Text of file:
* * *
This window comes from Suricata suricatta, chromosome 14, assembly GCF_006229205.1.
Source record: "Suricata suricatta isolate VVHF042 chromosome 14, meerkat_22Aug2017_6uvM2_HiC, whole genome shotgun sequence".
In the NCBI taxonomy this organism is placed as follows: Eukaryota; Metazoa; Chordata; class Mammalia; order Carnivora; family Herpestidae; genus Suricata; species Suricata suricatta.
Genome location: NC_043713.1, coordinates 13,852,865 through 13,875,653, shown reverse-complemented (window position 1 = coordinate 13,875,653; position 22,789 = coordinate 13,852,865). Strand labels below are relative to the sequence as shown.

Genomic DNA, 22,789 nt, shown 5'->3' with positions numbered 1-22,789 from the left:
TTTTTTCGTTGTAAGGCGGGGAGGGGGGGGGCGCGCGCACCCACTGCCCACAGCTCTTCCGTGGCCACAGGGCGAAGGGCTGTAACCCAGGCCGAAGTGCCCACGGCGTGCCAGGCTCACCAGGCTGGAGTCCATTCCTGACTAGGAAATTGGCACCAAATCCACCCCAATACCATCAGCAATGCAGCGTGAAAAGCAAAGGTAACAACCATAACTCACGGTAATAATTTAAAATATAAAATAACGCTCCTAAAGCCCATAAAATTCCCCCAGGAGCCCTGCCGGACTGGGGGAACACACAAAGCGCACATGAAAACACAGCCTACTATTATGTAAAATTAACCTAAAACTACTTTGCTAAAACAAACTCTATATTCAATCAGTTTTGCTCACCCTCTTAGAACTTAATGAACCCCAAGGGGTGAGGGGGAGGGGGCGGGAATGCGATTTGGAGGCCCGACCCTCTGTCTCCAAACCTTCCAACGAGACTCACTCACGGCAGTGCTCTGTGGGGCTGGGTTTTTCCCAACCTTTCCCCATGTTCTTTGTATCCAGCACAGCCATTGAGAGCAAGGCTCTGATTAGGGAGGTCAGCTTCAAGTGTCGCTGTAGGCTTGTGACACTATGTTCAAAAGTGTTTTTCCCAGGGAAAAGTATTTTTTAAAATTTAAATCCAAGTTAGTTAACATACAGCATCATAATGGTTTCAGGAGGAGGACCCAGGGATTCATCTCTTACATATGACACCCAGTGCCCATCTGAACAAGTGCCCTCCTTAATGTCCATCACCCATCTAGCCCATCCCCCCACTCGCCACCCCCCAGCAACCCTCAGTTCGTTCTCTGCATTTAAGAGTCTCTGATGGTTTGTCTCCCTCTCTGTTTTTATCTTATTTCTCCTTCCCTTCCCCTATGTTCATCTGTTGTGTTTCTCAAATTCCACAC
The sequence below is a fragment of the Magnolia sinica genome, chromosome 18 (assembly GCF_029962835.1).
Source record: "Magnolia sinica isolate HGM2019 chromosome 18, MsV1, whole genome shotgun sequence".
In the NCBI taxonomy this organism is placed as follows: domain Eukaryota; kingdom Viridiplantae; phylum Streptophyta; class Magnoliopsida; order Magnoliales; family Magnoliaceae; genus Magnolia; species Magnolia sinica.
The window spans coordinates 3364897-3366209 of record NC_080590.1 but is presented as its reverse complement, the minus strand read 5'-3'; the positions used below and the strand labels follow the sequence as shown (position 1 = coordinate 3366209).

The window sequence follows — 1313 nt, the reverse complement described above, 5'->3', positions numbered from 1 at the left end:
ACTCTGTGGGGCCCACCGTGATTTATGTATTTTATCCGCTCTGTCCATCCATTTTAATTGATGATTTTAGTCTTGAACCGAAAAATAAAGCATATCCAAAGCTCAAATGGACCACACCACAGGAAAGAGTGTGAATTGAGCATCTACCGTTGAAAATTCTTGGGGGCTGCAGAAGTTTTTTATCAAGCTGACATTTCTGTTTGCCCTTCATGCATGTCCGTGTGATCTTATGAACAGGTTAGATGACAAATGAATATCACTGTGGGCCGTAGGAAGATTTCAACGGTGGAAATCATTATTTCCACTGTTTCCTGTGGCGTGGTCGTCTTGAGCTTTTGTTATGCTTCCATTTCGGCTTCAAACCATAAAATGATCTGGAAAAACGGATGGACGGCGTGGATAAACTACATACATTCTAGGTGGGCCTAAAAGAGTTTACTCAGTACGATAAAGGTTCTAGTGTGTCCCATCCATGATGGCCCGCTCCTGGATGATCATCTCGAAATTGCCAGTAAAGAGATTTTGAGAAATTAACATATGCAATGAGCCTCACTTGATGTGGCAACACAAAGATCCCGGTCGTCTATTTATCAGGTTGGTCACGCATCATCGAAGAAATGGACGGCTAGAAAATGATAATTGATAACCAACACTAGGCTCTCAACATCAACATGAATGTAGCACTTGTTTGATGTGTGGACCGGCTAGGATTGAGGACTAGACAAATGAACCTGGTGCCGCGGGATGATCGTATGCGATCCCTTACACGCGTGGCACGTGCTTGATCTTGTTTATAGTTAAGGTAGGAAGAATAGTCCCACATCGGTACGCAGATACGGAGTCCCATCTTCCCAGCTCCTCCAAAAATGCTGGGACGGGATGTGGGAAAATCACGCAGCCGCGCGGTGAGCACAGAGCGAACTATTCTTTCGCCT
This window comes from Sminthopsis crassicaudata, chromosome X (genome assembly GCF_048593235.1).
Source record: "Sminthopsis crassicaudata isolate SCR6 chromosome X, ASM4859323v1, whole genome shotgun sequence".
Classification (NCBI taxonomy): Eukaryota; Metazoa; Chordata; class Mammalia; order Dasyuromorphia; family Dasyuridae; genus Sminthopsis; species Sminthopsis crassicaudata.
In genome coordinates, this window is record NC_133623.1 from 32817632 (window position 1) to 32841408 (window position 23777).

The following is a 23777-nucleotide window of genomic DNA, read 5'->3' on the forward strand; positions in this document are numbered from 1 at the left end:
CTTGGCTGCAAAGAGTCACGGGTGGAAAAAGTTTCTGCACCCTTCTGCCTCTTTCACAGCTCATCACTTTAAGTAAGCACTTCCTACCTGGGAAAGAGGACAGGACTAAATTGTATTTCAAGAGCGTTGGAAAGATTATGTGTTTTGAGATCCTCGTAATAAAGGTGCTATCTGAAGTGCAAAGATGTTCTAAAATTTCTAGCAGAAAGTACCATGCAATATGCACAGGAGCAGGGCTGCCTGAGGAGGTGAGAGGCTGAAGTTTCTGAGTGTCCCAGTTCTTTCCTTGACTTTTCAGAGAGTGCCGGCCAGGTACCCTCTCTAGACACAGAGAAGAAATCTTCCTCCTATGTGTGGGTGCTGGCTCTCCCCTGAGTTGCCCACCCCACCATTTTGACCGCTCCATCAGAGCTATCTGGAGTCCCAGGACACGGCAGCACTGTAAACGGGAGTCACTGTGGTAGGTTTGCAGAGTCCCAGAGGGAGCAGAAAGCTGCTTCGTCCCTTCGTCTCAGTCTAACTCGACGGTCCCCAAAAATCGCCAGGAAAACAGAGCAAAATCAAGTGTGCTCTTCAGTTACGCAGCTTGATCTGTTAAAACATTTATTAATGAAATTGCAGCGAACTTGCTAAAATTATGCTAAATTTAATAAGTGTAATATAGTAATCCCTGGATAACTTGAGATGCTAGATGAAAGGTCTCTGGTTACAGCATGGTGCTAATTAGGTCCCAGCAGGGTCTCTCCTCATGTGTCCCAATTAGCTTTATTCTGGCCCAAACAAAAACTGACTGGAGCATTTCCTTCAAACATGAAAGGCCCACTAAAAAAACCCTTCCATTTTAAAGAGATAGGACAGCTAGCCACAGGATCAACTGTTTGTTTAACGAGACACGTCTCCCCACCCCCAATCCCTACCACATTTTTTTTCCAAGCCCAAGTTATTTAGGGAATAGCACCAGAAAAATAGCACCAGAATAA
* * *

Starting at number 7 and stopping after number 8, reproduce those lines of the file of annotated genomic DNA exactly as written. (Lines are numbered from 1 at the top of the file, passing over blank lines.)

The sequence below is a fragment of the Magnolia sinica genome, chromosome 18 (assembly GCF_029962835.1).
Source record: "Magnolia sinica isolate HGM2019 chromosome 18, MsV1, whole genome shotgun sequence".